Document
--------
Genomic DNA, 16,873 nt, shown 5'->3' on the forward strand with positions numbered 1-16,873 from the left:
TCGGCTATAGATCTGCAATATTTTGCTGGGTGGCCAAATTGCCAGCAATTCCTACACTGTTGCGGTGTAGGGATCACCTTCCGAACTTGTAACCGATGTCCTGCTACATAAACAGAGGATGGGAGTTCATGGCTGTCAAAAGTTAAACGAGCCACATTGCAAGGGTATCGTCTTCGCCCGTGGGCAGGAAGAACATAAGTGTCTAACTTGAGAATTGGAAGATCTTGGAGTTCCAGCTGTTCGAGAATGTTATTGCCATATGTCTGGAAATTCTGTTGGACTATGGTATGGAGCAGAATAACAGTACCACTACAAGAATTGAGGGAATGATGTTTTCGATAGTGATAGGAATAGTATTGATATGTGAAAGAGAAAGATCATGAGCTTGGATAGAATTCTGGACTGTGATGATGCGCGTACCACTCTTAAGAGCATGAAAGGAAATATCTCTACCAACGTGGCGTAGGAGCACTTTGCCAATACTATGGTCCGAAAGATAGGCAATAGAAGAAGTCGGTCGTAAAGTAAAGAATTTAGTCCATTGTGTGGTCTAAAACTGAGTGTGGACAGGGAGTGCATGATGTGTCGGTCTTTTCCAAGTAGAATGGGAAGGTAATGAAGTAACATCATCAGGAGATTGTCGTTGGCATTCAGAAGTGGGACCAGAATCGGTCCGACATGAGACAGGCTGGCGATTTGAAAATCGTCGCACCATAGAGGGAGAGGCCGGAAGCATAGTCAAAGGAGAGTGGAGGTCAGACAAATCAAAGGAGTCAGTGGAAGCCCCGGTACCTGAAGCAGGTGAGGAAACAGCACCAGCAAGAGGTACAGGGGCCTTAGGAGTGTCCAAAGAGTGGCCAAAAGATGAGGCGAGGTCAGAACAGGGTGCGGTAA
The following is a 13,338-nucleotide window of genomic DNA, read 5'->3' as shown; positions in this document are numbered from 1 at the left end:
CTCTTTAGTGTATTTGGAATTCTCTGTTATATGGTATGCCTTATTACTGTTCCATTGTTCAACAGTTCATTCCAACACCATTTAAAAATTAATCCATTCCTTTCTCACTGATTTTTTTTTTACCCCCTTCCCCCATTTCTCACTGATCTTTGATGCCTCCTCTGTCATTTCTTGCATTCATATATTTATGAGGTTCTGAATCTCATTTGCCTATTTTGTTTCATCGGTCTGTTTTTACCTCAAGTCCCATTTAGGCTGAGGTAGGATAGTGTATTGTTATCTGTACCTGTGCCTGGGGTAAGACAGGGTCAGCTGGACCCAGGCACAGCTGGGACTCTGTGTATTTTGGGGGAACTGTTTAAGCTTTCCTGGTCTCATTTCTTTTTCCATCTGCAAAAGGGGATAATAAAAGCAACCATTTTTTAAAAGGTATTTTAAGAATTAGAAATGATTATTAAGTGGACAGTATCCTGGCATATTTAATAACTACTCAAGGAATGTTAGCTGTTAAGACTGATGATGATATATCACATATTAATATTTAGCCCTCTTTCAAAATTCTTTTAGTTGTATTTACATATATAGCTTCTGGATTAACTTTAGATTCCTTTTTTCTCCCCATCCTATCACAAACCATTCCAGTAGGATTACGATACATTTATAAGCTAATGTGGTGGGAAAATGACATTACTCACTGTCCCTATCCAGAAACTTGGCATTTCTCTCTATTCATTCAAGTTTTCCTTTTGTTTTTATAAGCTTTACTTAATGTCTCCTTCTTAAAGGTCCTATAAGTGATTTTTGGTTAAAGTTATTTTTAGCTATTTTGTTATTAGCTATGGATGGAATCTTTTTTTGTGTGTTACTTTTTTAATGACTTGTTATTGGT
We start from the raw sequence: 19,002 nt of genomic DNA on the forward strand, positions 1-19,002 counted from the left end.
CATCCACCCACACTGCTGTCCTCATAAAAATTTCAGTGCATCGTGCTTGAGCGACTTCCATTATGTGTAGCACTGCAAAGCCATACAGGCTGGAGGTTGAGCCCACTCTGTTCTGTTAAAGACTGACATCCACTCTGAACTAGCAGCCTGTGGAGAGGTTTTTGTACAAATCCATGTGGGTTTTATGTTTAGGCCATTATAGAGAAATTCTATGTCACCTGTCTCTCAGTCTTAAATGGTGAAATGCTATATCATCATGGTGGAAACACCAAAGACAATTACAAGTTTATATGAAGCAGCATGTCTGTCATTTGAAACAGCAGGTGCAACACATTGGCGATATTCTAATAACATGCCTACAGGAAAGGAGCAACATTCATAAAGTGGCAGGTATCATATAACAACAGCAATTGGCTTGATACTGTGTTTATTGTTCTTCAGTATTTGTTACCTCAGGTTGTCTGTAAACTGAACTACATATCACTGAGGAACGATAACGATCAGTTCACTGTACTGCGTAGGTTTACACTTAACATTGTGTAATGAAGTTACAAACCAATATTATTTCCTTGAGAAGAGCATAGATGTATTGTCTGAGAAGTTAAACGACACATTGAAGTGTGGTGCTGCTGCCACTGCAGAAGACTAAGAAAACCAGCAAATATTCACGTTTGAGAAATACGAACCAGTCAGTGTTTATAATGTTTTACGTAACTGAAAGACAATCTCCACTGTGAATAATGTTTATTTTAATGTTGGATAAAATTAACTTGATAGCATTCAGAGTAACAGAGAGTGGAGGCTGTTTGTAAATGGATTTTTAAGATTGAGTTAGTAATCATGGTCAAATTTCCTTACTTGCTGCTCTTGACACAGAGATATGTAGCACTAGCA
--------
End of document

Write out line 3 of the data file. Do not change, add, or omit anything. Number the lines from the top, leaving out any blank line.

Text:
The following is a 13,338-nucleotide window of genomic DNA, read 5'->3' as shown; positions in this document are numbered from 1 at the left end: